Women's Rights : Move to Stop Forced Prostitution at World Cup
With fans and footballers alike gearing up for this summer's World Cup football in Germany (9 June to 9 July), a campaign has been launched to prevent women being trafficked and forced to work as prostitutes there. Timed to coincide with International Women's Day on 8 March, German Green MEP Hiltrud Breyer organised a hearing in the European Parliament to raise awareness of the problem. In a clear indication of the EU executive's support, four Commissioners attended the conference, most notably Justice, Freedom and Security Commissioner Franco Frattini who announced concrete proposals to tackle the problem.
These include a plan to temporarily re-introduce visa requirements for non-EU nationals wishing to come to the EU who are normally exempt from needing a visa. 33 countries currently feature on the EU's list of visa-exempt third countries. Admitting the idea was an "ambitious" one, Mr Frattini said he had no specific list of countries yet but that the priority would be Eastern Europe, Latin America, parts of Asia and sub-Saharan Africa. He said he would present a proposal to the next meeting of EU Justice and Home Affairs Ministers - whose backing would be required - in April. He called his plan a "pilot project" that would only last for a 40-45 day period.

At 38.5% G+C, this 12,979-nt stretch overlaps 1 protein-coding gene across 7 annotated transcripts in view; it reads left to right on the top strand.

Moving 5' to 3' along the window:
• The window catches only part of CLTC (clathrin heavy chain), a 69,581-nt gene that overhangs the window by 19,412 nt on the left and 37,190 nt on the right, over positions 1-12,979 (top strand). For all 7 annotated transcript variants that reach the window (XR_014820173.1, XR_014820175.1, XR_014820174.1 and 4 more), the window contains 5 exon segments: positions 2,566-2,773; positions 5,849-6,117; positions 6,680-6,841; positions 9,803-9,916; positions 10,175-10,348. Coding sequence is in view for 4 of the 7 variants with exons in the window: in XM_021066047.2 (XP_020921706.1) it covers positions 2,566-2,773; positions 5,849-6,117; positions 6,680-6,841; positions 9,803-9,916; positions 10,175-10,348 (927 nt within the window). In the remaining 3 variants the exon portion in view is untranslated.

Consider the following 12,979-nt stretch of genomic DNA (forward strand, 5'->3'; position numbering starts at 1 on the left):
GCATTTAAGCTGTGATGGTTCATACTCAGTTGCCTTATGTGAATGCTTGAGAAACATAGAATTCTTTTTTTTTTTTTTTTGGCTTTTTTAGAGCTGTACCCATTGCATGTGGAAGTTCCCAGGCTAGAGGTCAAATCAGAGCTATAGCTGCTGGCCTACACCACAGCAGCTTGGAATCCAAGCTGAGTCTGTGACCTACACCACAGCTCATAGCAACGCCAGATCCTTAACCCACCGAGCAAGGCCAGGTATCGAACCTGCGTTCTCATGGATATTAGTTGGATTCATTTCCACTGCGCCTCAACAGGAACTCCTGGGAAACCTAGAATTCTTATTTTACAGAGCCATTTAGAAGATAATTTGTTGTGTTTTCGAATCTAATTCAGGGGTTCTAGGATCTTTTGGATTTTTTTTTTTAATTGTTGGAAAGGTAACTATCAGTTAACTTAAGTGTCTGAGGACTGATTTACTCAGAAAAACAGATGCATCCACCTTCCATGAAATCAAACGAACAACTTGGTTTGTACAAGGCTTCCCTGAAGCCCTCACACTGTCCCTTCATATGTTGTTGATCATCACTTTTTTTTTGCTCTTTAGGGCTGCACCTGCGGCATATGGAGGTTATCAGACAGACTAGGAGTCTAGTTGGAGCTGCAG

Mr Frattini also plans to issue a circular to all member states, instructing them to tighten up controls on the EU's external borders for the World Cup period. The letter will tell visa-issuing authorities to be more rigorous too to ensure people are not granted visas for tourism or cultural purposes when in fact, they are being trafficked for prostitution. He will mandate a study in the coming months to find out what the impact of legalising prostitution has on the trafficking in women. …